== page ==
Tax cuts, investment, the strong dollar and the twin deficits. For economists, Reaganomics is a very unique economic experiment. Looking at the GDP and the stock market in 1980s, it seems that Reaganomics was successful, but it is not well understood what exactly drove the economy. This article aims to explain why Reaganomics failed in the first few years and led to the later success, and what the cause was.
After Donald Trump won the presidential election 2016, the financial markets have reacted very dynamically, but investors also do not seem very determined about what the political shift would mean to the global markets.
Yet they would not be to blame, especially when even the world’s greatest hedge fund managers have diversified, different views. Some foresee rapid growth, whilst others still remain cautious. We introduce both in this article.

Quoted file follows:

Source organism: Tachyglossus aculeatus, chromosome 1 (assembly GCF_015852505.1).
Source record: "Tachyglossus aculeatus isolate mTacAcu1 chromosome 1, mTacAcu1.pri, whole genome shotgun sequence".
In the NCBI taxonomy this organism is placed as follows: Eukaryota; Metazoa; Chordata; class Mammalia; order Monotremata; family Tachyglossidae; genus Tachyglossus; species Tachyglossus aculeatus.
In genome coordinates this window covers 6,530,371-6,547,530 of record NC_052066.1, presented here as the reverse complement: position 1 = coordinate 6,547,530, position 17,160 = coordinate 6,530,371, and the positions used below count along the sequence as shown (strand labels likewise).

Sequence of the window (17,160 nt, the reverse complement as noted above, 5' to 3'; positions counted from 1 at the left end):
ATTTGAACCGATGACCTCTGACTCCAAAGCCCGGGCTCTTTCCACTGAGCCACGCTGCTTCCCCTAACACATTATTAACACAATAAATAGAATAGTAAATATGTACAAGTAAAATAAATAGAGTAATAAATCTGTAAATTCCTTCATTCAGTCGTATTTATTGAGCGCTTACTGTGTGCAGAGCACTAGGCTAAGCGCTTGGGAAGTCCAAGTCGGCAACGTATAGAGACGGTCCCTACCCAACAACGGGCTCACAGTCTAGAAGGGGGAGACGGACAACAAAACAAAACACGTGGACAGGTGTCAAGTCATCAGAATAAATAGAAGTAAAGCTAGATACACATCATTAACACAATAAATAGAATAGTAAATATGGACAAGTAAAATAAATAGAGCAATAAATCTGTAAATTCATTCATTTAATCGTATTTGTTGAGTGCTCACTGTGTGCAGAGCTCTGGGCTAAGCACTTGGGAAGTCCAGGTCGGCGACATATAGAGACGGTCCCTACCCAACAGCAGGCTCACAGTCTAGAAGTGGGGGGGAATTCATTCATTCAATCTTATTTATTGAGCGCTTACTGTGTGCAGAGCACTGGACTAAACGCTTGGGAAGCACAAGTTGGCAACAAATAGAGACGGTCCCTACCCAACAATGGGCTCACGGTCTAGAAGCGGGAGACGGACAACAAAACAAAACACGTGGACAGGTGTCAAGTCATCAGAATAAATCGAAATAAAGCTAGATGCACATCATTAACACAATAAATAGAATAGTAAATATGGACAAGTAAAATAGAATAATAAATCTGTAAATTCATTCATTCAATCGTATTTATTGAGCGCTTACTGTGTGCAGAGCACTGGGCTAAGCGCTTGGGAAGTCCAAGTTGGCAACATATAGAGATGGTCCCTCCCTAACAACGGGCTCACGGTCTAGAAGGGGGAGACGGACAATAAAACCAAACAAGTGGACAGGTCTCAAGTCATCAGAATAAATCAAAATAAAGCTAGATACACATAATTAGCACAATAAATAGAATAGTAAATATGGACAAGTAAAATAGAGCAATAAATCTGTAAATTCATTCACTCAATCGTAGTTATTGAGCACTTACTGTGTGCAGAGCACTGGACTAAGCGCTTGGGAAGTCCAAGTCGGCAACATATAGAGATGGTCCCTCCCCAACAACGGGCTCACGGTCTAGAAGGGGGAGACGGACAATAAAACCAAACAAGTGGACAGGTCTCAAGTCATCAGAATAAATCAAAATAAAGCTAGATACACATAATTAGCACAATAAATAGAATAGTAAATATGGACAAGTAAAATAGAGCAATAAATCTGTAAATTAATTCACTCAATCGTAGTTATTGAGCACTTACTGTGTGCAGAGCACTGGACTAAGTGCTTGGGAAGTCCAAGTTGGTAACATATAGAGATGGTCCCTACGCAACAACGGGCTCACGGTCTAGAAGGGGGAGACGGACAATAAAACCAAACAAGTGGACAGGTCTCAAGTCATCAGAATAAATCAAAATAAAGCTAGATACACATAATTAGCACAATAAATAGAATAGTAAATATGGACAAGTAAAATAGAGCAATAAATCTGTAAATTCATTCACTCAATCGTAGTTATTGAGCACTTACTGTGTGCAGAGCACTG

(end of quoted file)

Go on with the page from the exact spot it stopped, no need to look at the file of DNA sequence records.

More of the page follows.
Donald Trump won the presidential election in 2016. Then the next question is: what does it mean to the financial markets? As Mr Trump plans to increase the federal debt to invest in infrastructure, the markets now expect high interest rates worldwide, but if you look at President Trump’s policies more carefully, you might assume something different could take place: rate cuts and QE.
The US GDP data for the third quarter of 2016 is what investors, including us, have been waiting for, because it is much more relevant for future rate hikes than the job data, which the Fed claims to be caring about.
The job data has already been very strong for a long time, and thus if the Fed’s preoccupation is indeed the labour market, it must have already raised rates this year, which is not the case.
So the Fed, or at least Janet Yellen, is caring about the slowdown of the US GDP growth, and the new data showed that the slowdown is indeed ongoing, and rate hakes, if any, would put an end to the already weak growth.
Although the US labour market has already been very tight for a long time, the Fed has been hesitating to raise interest rates.
The Fed insists that its policy depends on the labour market, supposing that the strong job data leads to high inflation, but despite almost full employment in the US economy, there has been no rate hike since the first rate hike in December 2015. The reason is obvious: the Fed is not seeing the job data but seeing something else.